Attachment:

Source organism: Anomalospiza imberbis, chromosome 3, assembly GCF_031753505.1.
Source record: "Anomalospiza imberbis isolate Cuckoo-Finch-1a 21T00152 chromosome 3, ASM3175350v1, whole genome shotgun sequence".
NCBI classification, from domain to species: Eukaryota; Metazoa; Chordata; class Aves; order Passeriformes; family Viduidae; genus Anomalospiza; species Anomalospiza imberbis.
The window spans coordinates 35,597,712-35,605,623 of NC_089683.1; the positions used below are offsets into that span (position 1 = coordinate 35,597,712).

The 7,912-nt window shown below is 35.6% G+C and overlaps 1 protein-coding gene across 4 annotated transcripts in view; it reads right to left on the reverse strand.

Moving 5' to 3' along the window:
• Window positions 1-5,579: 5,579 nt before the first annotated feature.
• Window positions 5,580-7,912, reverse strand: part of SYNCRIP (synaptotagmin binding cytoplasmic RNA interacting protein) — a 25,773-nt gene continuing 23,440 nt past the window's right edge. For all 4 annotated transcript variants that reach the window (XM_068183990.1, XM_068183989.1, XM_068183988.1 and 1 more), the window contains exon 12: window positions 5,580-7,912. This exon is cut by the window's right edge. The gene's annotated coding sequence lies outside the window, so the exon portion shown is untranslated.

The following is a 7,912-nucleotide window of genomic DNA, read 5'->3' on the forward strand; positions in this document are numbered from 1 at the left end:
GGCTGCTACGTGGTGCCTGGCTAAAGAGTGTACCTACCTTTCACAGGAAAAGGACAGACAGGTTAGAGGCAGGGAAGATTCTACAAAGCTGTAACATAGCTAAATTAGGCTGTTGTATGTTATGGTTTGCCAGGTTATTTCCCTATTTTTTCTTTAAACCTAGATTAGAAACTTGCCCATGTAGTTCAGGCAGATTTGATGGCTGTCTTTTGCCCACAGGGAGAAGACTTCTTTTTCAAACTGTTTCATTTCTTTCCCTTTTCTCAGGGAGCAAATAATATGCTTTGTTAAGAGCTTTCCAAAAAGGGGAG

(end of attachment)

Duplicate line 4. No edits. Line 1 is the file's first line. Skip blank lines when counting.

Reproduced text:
The window spans coordinates 35,597,712-35,605,623 of NC_089683.1; the positions used below are offsets into that span (position 1 = coordinate 35,597,712).